Policies designed to advance agendas of state- and nation-building or strengthening democratic governance demand that we take to heart the kinds of social concerns that were at the centre of the worldview and politics of Mallam Aminu Kano. These policies must be premised on the starting point, which he knew so well, that no political order can endure where majority of its members wallow in abject poverty and exist in a state of disempowerment. And this is why, in the midst of our debates about the National Question and the various options for restructuring the polity, we must remind ourselves that there are underlying social questions that urgently require to be addressed as well. For the crisis of Nigerian nationhood with which we are presently grappling is not simply reducible only to competing ethnicities or religiosities, it is also about a crisis of social livelihoods.

Every political system derives its legitimacy and is held together by the investment which is made in the empowerment of the citizenry and the protection of their welfare and wellbeing. Citizen empowerment, as articulated by the generation of Mallam Aminu Kano, was structured – correctly – around the provision through public policy, of the basic tools by which individuals and groups could advance themselves in life. This is why at independence, across Nigeria, there was a significant investment in the educational and health sectors that are at the heart of social policy. Healthy citizens equipped with the requisite skills and knowledge could not only get employment but also create employment. No wonder then that in the first two decades of our independence, in tandem with and flowing from public social policy investments, Nigerians enjoyed a phase of generalised upward mobility in their lives.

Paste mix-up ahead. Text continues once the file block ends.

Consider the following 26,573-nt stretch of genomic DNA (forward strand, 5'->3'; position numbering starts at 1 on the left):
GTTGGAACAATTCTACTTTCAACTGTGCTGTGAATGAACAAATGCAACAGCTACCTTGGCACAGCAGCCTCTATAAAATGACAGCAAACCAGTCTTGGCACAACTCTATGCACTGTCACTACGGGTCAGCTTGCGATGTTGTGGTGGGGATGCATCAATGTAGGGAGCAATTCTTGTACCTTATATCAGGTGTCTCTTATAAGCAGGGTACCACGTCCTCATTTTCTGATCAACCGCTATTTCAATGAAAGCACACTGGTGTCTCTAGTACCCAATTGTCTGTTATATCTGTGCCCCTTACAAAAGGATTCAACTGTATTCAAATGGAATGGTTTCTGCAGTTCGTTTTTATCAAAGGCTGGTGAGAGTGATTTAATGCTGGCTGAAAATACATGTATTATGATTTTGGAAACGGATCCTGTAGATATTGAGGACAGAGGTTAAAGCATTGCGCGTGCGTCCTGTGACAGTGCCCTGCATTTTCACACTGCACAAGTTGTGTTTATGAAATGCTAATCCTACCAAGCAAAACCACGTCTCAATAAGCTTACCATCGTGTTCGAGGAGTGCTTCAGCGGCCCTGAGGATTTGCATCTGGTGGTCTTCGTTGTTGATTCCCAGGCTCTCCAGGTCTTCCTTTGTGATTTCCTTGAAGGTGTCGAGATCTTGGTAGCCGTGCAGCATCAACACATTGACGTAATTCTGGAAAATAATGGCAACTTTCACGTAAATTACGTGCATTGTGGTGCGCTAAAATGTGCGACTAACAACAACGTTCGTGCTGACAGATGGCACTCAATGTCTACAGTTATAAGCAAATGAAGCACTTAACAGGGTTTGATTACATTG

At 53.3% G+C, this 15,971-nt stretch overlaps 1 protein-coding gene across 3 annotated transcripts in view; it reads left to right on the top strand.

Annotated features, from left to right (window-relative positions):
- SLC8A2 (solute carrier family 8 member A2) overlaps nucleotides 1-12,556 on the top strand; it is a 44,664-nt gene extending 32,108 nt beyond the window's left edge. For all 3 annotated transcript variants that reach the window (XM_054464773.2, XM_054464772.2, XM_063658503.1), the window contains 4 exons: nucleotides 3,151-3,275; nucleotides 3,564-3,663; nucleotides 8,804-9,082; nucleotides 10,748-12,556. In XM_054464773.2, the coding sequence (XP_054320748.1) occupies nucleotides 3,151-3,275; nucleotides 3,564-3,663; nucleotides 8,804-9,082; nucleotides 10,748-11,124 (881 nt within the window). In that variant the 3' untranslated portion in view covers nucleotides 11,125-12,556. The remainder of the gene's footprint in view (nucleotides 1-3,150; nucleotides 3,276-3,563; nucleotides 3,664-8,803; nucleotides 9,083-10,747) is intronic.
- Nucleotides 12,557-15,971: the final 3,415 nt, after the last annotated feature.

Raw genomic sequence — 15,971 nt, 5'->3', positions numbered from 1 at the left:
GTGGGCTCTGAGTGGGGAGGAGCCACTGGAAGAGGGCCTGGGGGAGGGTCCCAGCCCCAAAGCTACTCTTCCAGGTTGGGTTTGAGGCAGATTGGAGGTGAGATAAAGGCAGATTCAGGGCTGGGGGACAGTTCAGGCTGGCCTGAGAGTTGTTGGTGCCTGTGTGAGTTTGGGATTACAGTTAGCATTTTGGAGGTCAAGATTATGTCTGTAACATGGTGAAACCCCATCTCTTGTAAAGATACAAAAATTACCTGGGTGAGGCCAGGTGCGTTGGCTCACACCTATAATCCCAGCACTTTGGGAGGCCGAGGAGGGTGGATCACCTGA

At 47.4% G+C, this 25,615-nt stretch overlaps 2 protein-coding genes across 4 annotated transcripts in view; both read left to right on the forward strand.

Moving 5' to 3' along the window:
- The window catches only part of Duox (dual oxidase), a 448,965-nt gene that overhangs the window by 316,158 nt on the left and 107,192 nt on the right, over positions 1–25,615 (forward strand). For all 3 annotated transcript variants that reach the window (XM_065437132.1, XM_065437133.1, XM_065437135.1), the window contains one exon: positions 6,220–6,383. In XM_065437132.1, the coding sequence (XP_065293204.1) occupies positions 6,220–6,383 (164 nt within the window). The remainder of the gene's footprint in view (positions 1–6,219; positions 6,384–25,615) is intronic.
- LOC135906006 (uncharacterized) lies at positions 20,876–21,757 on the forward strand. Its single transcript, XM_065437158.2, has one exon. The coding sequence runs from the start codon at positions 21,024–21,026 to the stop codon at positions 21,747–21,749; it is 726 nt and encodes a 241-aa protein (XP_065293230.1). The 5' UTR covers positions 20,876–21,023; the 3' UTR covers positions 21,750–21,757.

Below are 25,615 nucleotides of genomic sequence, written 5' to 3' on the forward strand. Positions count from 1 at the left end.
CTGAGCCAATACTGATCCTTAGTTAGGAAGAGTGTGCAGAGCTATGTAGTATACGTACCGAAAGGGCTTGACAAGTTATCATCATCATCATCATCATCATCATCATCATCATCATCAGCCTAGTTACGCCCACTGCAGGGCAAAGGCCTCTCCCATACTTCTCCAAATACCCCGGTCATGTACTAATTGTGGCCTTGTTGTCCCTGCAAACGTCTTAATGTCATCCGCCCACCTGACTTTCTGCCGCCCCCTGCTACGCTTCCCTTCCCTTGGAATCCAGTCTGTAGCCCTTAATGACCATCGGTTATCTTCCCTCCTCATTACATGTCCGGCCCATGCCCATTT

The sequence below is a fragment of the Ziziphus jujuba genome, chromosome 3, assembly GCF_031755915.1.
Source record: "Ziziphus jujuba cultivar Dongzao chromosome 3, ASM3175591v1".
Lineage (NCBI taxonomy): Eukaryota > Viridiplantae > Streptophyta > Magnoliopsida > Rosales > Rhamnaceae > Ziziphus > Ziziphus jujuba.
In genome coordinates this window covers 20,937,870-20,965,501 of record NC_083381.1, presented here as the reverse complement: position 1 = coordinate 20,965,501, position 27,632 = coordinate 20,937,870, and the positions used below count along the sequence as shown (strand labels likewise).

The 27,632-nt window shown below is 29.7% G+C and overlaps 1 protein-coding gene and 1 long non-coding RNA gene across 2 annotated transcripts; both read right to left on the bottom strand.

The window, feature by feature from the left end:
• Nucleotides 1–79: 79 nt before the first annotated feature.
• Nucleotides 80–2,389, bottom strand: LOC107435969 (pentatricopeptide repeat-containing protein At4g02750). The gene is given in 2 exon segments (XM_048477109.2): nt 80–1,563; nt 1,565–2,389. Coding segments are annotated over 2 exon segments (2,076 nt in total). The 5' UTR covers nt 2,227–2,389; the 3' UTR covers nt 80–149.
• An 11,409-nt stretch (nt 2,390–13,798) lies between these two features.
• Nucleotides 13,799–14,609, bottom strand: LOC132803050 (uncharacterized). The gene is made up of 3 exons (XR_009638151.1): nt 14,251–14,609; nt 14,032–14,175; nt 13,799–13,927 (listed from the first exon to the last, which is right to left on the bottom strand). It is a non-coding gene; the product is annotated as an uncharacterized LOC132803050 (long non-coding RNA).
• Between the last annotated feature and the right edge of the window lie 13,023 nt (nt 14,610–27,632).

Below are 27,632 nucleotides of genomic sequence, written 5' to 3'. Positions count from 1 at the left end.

Following the onset of economic crisis in the period from the early 1980s, and as a direct result of some of the austerity measures that had to be put in place, the social expenditures of governments at all levels of the federal system suffered a broad-ranging retrenchment. The structural adjustment measures that were subsequently introduced exacerbated a worsening social situation that effectively eroded the social contract underpinning the country’s governance. This is the background to our slide into the ranks of the countries around the world that harbour the highest number of working poor and those excluded outright. Massive and long-term unemployment, especially among our youth, growing social inequality in the country, and the overall thinning out of the middle class are among some of the challenges that steer us in the face everyday.